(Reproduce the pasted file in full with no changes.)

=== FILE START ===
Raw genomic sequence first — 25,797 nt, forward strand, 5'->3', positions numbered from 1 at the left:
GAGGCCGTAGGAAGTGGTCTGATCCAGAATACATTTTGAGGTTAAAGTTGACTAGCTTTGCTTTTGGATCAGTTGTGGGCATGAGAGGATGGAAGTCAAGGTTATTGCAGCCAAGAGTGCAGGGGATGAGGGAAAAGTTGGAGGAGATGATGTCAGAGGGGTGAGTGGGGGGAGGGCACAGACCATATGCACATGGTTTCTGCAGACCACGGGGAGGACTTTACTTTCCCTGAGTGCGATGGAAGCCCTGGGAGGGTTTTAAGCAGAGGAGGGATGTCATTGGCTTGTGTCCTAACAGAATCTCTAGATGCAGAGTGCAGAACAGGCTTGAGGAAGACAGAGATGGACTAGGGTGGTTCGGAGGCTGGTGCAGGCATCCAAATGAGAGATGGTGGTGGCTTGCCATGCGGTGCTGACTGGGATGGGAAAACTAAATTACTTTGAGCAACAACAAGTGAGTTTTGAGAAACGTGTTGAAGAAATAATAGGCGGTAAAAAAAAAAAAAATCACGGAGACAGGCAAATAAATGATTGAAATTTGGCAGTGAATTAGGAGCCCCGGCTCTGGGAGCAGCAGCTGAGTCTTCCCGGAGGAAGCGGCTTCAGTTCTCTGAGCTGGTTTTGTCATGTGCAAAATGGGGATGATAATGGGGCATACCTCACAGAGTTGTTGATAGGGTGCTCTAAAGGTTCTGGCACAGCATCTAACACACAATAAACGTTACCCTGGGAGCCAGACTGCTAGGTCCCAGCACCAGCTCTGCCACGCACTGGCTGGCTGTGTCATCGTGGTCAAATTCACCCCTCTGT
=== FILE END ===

Raw genomic sequence first — 25,797 nt, forward strand, 5'->3', positions numbered from 1 at the left:
GAGGCCGTAGGAAGTGGTCTGATCCAGAATACATTTTGAGGTTAAAGTTGACTAGCTTTGCTTTTGGATCAGTTGTGGGCATGAGAGGATGGAAGTCAAGGTTATTGCAGCCAAGAGTGCAGGGGATGAGGGAAAAGTTGGAGGAGATGATGTCAGAGGGGTGAGTGGGGGGAGGGCACAGACCATATGCACATGGTTTCTGCAGACCACGGGGAGGACTTTACTTTCCCTGAGTGCGATGGAAGCCCTGGGAGGGTTTTAAGCAGAGGAGGGATGTCATTGGCTTGTGTCCTAACAGAATCTCTAGATGCAGAGTGCAGAACAGGCTTGAGGAAGACAGAGATGGACTAGGGTGGTTCGGAGGCTGGTGCAGGCATCCAAATGAGAGATGGTGGTGGCTTGCCATGCGGTGCTGACTGGGATGGGAAAACTAAATTACTTTGAGCAACAACAAGTGAGTTTTGAGAAACGTGTTGAAGAAATAATAGGCGGTAAAAAAAAAAAAAATCACGGAGACAGGCAAATAAATGATTGAAATTTGGCAGTGAATTAGGAGCCCCGGCTCTGGGAGCAGCAGCTGAGTCTTCCCGGAGGAAGCGGCTTCAGTTCTCTGAGCTGGTTTTGTCATGTGCAAAATGGGGATGATAATGGGGCATACCTCACAGAGTTGTTGATAGGGTGCTCTAAAGGTTCTGGCACAGCATCTAACACACAATAAACGTTACCCTGGGAGCCAGACTGCTAGGTCCCAGCACCAGCTCTGCCACGCACTGGCTGGCTGTGTCATCGTGGTCAAATTCACCCCTCTGT